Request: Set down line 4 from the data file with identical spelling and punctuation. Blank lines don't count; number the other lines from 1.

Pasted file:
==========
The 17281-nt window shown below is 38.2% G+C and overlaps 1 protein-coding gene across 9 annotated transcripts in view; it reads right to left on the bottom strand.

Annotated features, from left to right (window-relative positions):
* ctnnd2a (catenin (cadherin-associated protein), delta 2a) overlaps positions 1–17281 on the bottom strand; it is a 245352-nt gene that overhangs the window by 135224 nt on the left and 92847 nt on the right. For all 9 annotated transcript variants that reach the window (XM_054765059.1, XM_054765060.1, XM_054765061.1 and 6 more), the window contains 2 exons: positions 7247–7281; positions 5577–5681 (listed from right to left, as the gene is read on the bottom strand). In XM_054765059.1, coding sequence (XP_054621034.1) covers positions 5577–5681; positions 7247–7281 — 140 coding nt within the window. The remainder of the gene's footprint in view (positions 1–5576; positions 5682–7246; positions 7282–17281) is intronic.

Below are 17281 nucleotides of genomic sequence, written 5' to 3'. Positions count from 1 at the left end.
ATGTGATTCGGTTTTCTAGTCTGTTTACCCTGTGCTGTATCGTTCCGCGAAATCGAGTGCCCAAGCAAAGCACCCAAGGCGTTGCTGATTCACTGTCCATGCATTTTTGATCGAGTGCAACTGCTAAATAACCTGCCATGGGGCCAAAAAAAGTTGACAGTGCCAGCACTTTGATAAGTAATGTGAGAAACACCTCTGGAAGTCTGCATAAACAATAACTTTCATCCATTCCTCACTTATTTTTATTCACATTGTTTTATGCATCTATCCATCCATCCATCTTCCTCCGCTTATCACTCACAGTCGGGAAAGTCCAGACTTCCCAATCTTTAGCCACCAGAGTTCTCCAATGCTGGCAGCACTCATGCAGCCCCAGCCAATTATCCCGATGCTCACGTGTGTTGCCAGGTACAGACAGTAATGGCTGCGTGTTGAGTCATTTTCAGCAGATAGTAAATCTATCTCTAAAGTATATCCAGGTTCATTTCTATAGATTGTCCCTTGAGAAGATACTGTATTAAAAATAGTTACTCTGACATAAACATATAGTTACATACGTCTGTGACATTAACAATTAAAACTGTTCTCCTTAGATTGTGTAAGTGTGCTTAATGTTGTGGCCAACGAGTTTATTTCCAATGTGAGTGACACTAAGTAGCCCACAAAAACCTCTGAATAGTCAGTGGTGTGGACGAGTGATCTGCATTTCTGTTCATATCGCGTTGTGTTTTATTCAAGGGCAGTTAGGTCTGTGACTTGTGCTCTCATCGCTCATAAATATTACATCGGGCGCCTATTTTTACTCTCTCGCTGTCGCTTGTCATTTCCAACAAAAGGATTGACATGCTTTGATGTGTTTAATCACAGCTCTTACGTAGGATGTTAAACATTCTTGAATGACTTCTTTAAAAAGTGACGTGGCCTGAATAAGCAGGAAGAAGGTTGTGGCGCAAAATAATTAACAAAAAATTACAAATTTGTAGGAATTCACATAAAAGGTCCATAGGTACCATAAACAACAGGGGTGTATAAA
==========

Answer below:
Below are 17281 nucleotides of genomic sequence, written 5' to 3'. Positions count from 1 at the left end.